Other sermon/teaching series
: [1Corinthians] [Biblical Shepherding] [Hebrews (2017-18)] [Hopewell 101] [The Lord's Day] [Lord's Supper Table Lessions] [Family Worship Teaching Times]

Wednesday, May 2, 2018

2018.05.02 Hopewell @Home ▫ Genesis 21:8-21

Questions for Littles: What did Abraham do for Isaac on the day he was weaned (v8)? What was Hagar’s son doing at the party (v9)? What does Sarah want Abraham to do? What does God tell Abraham to do? What does god say about Isaac in v12? What does He promise to do with Ishmael in v13? What problem to Hagar and Ishmael run into when Abraham sends them away? What does God promise Hagar that He will do? And what does God do for her in v19? 
In the passage for this week’s Old Testament reading, a bratty-kid situation escalates quickly.

We’re not really surprised that Ishmael is a brat. It fits what has been prophesied about him. Our best guess at weaning age for Isaac is somewhere in the ballpark of 3 years old, which puts Ishmael at 17. And there he is at his little brother’s party mocking him.

What we are surprised about is when God says “listen to her voice.” That hasn’t gone so well, thus far in Genesis. The first time a man took his wife’s counsel, the fall happened.

And v9 very intentionally reminds us of another significant moment in which Abraham had listened to Sarah. Instead of just saying “Ishmael,” the text says, “the son of Hagar” … “the Egyptian” … “whom she had born to Abraham.” It’s a triple reminder of Sarah’s foolish and sinful plan for producing the child of promise.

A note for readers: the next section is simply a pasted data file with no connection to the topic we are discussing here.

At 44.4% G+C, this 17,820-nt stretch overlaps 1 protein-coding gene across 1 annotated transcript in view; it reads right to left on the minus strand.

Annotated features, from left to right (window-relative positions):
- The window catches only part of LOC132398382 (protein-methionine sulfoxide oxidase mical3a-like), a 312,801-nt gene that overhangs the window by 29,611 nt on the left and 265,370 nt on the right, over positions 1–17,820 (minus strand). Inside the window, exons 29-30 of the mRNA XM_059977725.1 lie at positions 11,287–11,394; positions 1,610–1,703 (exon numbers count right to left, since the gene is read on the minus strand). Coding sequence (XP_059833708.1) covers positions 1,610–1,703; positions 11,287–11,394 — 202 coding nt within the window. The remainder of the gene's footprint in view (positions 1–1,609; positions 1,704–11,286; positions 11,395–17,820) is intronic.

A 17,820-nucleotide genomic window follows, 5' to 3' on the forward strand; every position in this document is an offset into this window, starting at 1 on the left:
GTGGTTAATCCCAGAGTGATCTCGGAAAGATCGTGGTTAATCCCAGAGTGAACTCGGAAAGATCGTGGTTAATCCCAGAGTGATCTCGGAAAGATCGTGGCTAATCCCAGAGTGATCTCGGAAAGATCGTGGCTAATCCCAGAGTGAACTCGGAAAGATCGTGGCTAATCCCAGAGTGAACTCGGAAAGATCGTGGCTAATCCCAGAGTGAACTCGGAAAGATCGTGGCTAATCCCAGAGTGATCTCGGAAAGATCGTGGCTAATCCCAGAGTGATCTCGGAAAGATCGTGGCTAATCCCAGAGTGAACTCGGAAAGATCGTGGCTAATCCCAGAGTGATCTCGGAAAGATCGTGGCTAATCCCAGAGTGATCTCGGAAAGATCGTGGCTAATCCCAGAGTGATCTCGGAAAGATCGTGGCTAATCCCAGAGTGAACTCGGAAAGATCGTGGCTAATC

So, when God says, “listen to her voice,” it perhaps takes us by surprise. What reason does God give for this? “For in Isaac your seed shall be called.” This is not a new promise. We have seen it before. But God is saying here that there is something about Isaac’s place as the son of promise that is harmed so long as this teasing, mocking older brother remains.

Ultimately, however, it’s not Abraham’s voice that God is listening to here. It is God’s voice. And God distinctly displays Himself as the Promise-Keeper in this passage. He promises Abraham that He would make a nation out of Ishmael in v13. And He promises Hagar the same thing in v18.

Then, God opens her eyes. After He has made the promise, He immediately enables her to see just a small part of how He is going to fulfill that promise. There’s years’ more promise-keeping in v20-21, but we can see the point.

It may take another 1600 years before Isaac’s descendant saves His people from their sins. But it will surely happen. The Lord is the Promise-Keeping God!
What promises has God already kept in your life? What promises has God already kept in sending Christ for us? In what current situation do you need to be reminding yourself of God’s promises, and God’s promise-keeping?
Suggested songs: ARP89A “The Lovingkindness of the Lord” or HB112 “God Moves in a Mysterious Way”

No comments:

Post a Comment